Anthropogenic Footprints on ENSO and its Precursor: Are Greenhouse Gases Changing ENSO Precursors in the Western North Pacific?

Monday, May 12, 2014 - 07:00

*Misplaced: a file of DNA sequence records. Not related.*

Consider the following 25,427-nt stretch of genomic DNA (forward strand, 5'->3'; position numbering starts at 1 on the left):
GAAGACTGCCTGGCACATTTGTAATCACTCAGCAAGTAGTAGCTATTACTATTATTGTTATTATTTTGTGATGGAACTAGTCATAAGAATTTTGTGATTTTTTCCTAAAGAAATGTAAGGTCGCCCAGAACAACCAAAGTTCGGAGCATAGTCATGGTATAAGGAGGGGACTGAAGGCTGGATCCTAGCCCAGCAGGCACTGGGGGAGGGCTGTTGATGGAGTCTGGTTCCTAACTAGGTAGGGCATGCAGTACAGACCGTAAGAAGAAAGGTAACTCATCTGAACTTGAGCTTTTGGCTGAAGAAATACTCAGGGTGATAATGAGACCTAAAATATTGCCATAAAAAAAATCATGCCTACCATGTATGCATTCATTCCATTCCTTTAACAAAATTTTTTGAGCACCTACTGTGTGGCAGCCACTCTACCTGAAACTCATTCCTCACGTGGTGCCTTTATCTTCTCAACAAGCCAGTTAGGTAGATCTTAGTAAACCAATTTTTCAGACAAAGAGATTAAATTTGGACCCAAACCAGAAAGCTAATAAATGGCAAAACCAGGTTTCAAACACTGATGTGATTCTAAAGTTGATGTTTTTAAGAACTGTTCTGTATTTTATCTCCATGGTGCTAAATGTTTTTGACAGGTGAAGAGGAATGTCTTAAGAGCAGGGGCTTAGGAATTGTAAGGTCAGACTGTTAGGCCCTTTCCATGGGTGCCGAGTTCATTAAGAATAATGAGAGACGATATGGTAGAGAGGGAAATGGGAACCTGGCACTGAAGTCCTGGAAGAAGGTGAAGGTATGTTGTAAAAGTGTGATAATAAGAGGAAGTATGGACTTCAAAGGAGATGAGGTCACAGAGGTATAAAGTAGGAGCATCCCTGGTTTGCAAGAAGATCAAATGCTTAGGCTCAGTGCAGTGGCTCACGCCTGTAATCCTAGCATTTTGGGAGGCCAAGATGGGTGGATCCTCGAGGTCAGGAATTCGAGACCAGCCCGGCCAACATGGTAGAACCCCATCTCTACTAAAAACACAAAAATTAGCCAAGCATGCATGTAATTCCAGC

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Using multiple observational and modeling datasets, a strengthening relationship between boreal winter sea surface temperature anomalies (SSTA) in the western North Pacific (WNP) and the development of the El Ni̱o-Southern Oscillation (ENSO) in the following year is documented. The increased WNP-ENSO association emerged in the mid 20th century and has grown through the present, reaching correlation coefficients as high as ~0.70 in recent decades. Fully coupled climate experiments with the Community Earth System Model version 1 (CESM1) well replicate the WNP-ENSO association and indicate that greenhouse gases (GHG) are largely responsible for this observed increase. We speculate that shifts in the location of the largest positive SST trends between the subtropical and tropical western Pacific impacts the low-level circulation in a manner that reinforces the link between the WNP and the development of ENSO. A strengthened GHG-driven relationship between the WNP and ENSO provides an example of how anthropogenic climate change may directly influence one of the most pronounced natural climate variabilities, ENSO and potentially improve the skill of intraseasonal-to-interannual climate prediction.

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